Trump’s revenge-tweets from Air Force One back at his Canadian hosts probably did not lose him any friends in Canada, for the basic arithmetic reasons that a few alt-right YouTubers aside, he had no friends in Canada left to lose.

Trump’s attacks on Trudeau will only boost the prime minister’s popularity. But this is more than a personal story. Trump is day by day abdicating U.S.A. leadership.

“He is testing to the breaking point relationships that there was never any reason to test in the first place,” said the G7 official, resignedly. (The official spoke on condition of anonymity, due to the confidential nature of the discussions.)

The governments of the G7 are America’s closest partners and allies: “None of us has the luxury of being pissed off,” the official said.

From Canada, Trump has arrived in Singapore to meet North Korea’s Kim Jung Un. It is a good guess that he will show himself much more respectful and conciliatory to this dictatorial adversary than to America’s democratic friends — by now, that’s a familiar pattern of Trump behavior.

Trump is locked into a cycle in his top-level diplomacy: bully-cringe-bully-cringe.

He bullies traditional friends and allies; he cringes to adversaries, dictators, and potential funding sources for Trump enterprises.

Bullying the G7 was the weekend’s story; cringing to North Korea — and behind it, China — will be the story of the week ahead.

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  • Rosaliene Bacchus  On 06/11/2018 at 11:55 am

    Taking deep breaths.

  • Ron Saywack  On 06/11/2018 at 5:56 pm

    Two words come to mind (some may say a lot more) when describing the misfit in the Oval Office. They are egocentrism and narcissism.

    What are egocentrism and narcissism and are they interchangeable?

    Egocentrism is the inability to understand the difference between self and others or between subjectivity and objectivity while, arguably, deriving no gratification in the process. Whereas a narcissist (like the subject matter) continually seeks gratification, praise, and admiration at all cost, even at the expense of his own people.

    In the Subject’s case, you can be forgiven if you choose to use the two words interchangeably.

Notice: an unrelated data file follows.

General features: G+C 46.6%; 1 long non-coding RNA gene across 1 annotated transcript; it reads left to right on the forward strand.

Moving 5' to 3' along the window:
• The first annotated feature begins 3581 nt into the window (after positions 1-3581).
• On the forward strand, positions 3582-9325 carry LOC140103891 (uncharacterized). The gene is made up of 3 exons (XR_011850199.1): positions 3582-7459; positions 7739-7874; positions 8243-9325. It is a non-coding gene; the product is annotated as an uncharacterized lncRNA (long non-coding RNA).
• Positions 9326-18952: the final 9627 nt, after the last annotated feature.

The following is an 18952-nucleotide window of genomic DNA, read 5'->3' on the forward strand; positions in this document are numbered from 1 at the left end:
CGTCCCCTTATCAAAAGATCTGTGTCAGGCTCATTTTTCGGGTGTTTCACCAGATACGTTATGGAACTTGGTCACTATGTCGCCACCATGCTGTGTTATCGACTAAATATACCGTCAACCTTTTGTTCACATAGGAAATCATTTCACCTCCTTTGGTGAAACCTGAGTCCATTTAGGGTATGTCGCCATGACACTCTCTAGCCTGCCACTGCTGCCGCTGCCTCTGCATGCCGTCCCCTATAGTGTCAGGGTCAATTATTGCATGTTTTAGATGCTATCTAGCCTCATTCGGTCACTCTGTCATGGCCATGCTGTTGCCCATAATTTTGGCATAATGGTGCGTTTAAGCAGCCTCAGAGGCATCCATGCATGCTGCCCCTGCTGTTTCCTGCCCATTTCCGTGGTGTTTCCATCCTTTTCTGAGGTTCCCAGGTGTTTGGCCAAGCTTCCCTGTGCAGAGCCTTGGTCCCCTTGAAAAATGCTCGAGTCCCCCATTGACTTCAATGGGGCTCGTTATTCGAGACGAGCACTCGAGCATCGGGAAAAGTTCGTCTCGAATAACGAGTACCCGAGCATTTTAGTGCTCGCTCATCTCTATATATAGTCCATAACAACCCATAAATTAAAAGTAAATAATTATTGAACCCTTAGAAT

Egocentrism and narcissism are a treatable mental health condition. But in the Interloper’s case, it may be too late.

  • Clyde Duncan  On 06/11/2018 at 7:39 pm

    “Like some nightmare family Thanksgiving from which the most difficult relative departs first, everybody breathed easier when the president at last left. Perhaps after all, it was sort of a success?”

    It is one thing to throw a tantrum after a family gathering at Thanksgiving – and quite another when the Dear Leader of the Free World throws a tantrum after a G7 Summit with the international balance of trade at stake.

    A reminder: This is NOT 1928 … But it could be …?!?!!

  • Denise  On 06/11/2018 at 8:16 pm

    America is not the world’s bank????? That’s correct because China is America’s bank.

  • Clyde Duncan  On 06/11/2018 at 11:09 pm

    U.S.A. Allies Are Helping Trump Undermine Global Trade

    If America won’t follow the rules of the system it helped build, why should Europe

    Yasmeen Serhan | The Atlantic

    If it’s a trade war Donald Trump wants – It’s a trade war he’ll get, warns US Allies

    In response to the American president’s recent decision to impose steep tariffs on aluminum and steel imports from Europe, Mexico, and Canada, leaders from all three have challenged the tariffs at the World Trade Organization (WTO).

    They have also announced their own retaliatory levies on American goods. On Saturday, Canada’s Justin Trudeau declared that Canada would not “be pushed around” on trade by the Americans.

    The first decision didn’t come as a surprise. In fact, the European Union, Mexico, and Canada warned in advance that they would confront the U.S.A. at the international trade body if the metal tariffs were imposed, calling into question Washington’s national-security rationale for imposing levies on its allies.

    Trudeau, the Canadian premier, appeared to take it personally; Canada, he noted, has fought alongside America in numerous wars, and he dubbed it “inconceivable” that Canada could pose a national-security threat to its neighbor.

    Cecilia Malmström, the EU trade commissioner, said the bloc, as both friends and allies, is “deeply offended by this.”

    The timing of their retaliation, however, was somewhat unexpected. The current global trading system — designed in no small part by the United States — is set up in large part to slow down trade disputes like this.

    Typically, if a country feels a trade action is unjustified, it can file a challenge with the WTO — which functions as a kind of international arbiter — to decide whether the action was in violation of WTO rules and if proportional retaliation is warranted.